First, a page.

The world has changed since my last post about grandparental reading. Our granddaughter has started school, which means that her little brother now goes to Day Care without her reassuring presence. They both still like to be read to. Here are some of the titles that now have a look-in among the established favourites such as Catwings, Grug, Mrs Wobble the Waitress or Fantastic Mr Fox.
Sally Sutton, illustrated by Brian Lovelock, Dig, Dump, Roll (Walker Books Australia 2018)
For a brief time, our grandparentng days included the reading time at our nearest bricks and mortar bookshop, Harry Hartog’s in the Marrickville Metro. On one of our attendances we asked the brilliant ukulele-playing book reader to include a book about diggers as a treat for our two-year-old grandson. She obliged, and made a sale for which we are immensely grateful.
It’s a simple book, first published in Australia but now available from Candlewick in the USA and Walker in the UK. It’s structured as a series of riddles: What’s that making that noise? Here’s a hint … [Turn the page] … machinery revealed. The book’s refrain has now entered permanently into the vocabulary of the two year old and the five year old as well as their grandparents: ‘Digger digger coming through!’
An added topical bonus is that we discover at the end that all the machinery and the builders have been constructing a school: ‘You can learn and play here too.’
Hervé Tullet, Press Here (Allen & Unwin, first published in France as Un Livre by Bayard Editions 2010)
This is a terrific piece of design. One spread presents an image of one or more coloured dots with an instruction (‘Press here and turn the page’, ‘Tilt the page to the left’, and so on). The next spread reveals the result of your action. The dots multiply, change colour, move around the page, get bigger and smaller. It’s a wonderful book to read and be read to, and I’ve seen people of various ages having a nice time with it.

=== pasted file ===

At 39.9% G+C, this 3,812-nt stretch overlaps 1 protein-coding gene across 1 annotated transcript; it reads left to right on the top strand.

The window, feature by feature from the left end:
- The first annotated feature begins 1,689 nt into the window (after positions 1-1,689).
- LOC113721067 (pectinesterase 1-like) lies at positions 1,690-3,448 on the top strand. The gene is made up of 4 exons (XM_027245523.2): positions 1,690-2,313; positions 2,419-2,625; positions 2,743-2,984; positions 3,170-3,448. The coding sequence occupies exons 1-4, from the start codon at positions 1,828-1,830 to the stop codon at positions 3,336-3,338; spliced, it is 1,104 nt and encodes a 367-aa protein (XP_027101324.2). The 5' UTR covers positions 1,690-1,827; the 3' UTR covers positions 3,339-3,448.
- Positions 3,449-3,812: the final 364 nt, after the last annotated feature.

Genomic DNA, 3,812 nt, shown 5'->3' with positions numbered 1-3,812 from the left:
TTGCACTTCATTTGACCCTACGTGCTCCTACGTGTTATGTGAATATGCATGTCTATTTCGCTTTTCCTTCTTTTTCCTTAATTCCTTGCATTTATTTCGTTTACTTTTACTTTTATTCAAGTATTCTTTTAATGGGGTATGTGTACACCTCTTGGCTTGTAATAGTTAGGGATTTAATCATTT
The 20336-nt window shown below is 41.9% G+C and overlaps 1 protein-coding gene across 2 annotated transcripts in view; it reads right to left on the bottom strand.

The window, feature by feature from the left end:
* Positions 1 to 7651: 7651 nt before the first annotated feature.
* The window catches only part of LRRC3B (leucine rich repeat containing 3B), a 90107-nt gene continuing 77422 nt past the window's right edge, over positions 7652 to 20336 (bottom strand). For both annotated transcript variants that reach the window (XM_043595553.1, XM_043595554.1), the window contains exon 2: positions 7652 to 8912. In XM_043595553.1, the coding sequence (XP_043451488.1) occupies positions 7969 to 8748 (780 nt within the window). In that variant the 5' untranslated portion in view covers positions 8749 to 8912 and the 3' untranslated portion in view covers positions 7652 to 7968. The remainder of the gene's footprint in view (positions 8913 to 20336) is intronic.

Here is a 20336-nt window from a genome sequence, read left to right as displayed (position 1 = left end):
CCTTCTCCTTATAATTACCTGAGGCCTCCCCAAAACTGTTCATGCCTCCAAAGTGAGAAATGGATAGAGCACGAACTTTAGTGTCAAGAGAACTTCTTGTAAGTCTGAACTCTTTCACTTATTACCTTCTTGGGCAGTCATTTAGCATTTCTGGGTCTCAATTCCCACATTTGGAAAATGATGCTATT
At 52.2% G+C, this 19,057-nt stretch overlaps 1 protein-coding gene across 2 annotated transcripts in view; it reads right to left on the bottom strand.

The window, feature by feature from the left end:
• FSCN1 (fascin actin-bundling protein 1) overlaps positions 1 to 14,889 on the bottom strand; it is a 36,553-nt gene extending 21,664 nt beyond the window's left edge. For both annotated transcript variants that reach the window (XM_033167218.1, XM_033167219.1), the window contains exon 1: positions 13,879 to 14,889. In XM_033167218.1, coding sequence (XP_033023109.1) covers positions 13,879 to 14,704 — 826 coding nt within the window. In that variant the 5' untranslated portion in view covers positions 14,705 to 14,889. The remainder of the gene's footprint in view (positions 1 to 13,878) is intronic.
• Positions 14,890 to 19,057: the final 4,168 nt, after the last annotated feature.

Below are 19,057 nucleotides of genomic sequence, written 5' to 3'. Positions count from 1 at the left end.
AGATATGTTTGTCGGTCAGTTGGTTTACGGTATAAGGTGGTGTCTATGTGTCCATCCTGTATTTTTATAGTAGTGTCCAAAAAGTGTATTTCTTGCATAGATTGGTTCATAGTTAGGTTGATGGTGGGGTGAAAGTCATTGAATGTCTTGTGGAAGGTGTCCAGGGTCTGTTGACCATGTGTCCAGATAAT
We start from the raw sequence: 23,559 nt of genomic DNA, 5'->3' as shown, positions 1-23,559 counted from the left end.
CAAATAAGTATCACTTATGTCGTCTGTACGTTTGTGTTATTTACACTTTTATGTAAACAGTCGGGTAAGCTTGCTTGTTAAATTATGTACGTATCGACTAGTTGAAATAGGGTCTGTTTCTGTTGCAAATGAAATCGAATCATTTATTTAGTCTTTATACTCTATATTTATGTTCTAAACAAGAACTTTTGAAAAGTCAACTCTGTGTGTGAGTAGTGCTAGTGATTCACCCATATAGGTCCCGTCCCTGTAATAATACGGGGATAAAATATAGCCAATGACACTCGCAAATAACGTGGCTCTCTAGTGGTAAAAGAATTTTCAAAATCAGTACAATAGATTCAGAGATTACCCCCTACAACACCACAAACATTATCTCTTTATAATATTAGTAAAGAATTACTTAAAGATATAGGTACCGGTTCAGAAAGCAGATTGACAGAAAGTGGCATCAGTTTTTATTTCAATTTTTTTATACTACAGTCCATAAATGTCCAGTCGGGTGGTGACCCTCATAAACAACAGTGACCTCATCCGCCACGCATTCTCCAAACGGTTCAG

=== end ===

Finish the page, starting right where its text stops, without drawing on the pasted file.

The English translator isn’t named. It may have been designer Hervé Tullet himself. Whoever it was did a magnificent job.
Esphyr Slobodkina, Caps for Sale (©1940)
We may have a copy of this in a box somewhere. I remember enjoying it with our children, and now it’s been read to us by the marvellous Lisa at Balmain Library Storytime.
A troupe of monkeys steal a pedlar’s caps from his head while he’s asleep. He tries everything he can think of to get his caps back, and in the end manages it in an unexpected way. The language is wonderfully incantatory, and apart from sheer enjoyment value, there’s plenty to exercise young minds – the range of colours, numbers, and of course the overarching problem to be solved.
Esphyr Slobodkina was a Russian-born avant garde artist and feminist, and this is brilliant.
Kate diCamillo, The Tale of Despereaux (Being the Story of a Mouse, a Princess, Some Soup, and a Spool of Thread) (Walker Books 2003)
I may be posting about this prematurely, as we’re only a couple of chapters in – it’s a big chapter book. But both Nana / the Emerging Artist and I are enjoying it immensely, and Granddaughter listened wide-eyed.
I did read parts of this decades ago, but it’s brilliantly fresh this time around.
The princess, known as Pea, isn’t all that keen on the business of choosing a suitor, but is very taken by a little mouse, the Despereaux of the book’s title, who is entranced by her beauty. The mouse breaks some of the most sacred rules of mousekind by first letting humans see him, then letting one of them (Pea) touch him, and then – oh horror! – speaking to them. But what are you gong to do when the most beautiful creature you’ve ever seen doesn’t think you’re an ugly, big-eared runt, but thinks you’re cute, with cute ears?
We do a lot of reading. Small amounts of Paw Patrol, My Little Pony, Peppa Pig. These blog posts are selective.